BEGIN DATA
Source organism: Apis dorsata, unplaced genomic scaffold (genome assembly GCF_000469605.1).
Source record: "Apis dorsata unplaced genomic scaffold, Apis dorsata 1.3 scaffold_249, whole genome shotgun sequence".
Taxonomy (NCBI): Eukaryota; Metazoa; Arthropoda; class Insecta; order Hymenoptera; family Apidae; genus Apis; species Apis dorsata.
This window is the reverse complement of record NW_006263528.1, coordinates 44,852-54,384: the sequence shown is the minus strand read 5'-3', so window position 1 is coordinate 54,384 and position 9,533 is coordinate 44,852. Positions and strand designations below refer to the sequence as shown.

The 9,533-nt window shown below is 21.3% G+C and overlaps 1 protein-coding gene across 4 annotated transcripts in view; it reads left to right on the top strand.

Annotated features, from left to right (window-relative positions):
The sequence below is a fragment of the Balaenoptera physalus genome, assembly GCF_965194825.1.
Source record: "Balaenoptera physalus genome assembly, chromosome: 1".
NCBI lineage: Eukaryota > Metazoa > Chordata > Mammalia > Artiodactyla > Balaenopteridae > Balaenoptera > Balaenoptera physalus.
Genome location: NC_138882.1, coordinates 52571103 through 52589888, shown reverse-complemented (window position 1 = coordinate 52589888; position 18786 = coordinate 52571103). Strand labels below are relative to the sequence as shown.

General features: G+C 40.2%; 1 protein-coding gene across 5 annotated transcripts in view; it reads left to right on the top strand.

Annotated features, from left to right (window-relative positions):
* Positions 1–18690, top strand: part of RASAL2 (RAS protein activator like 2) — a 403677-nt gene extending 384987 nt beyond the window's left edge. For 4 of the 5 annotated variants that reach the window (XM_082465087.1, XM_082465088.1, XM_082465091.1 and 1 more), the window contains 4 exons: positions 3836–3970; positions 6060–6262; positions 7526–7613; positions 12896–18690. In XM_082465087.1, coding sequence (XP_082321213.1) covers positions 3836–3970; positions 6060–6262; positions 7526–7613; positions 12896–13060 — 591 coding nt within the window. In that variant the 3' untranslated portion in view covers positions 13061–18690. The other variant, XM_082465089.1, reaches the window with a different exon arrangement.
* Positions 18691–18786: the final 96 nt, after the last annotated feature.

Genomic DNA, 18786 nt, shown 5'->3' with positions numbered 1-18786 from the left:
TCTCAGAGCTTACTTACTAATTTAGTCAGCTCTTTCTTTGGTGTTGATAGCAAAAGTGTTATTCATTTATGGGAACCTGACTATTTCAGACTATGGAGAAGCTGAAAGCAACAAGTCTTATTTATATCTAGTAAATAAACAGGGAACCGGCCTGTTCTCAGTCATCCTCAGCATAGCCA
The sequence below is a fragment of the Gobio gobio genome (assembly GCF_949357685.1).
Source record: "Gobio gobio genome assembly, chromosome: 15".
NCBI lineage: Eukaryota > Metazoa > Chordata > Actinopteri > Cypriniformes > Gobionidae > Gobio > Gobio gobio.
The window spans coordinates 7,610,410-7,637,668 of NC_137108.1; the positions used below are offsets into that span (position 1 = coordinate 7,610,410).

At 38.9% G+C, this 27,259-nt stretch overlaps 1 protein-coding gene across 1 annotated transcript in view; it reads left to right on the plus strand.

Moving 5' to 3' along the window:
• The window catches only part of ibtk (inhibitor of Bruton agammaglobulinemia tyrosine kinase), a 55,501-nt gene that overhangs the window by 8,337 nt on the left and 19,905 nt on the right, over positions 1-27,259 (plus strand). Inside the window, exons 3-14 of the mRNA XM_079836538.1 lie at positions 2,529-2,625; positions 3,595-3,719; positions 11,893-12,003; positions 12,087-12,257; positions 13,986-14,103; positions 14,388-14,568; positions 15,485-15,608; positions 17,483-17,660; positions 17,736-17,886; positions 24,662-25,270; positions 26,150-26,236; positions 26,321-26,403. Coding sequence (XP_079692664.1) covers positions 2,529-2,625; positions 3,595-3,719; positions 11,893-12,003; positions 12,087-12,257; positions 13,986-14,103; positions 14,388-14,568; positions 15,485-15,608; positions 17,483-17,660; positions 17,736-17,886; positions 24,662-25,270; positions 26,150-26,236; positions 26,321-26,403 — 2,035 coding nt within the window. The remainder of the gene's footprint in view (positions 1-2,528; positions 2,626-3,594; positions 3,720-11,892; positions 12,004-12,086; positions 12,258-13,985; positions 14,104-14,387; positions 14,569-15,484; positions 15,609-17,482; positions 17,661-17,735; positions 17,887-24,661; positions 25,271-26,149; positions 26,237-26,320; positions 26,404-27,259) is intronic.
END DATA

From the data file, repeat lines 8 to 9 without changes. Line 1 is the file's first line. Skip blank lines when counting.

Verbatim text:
Source record: "Balaenoptera physalus genome assembly, chromosome: 1".
NCBI lineage: Eukaryota > Metazoa > Chordata > Mammalia > Artiodactyla > Balaenopteridae > Balaenoptera > Balaenoptera physalus.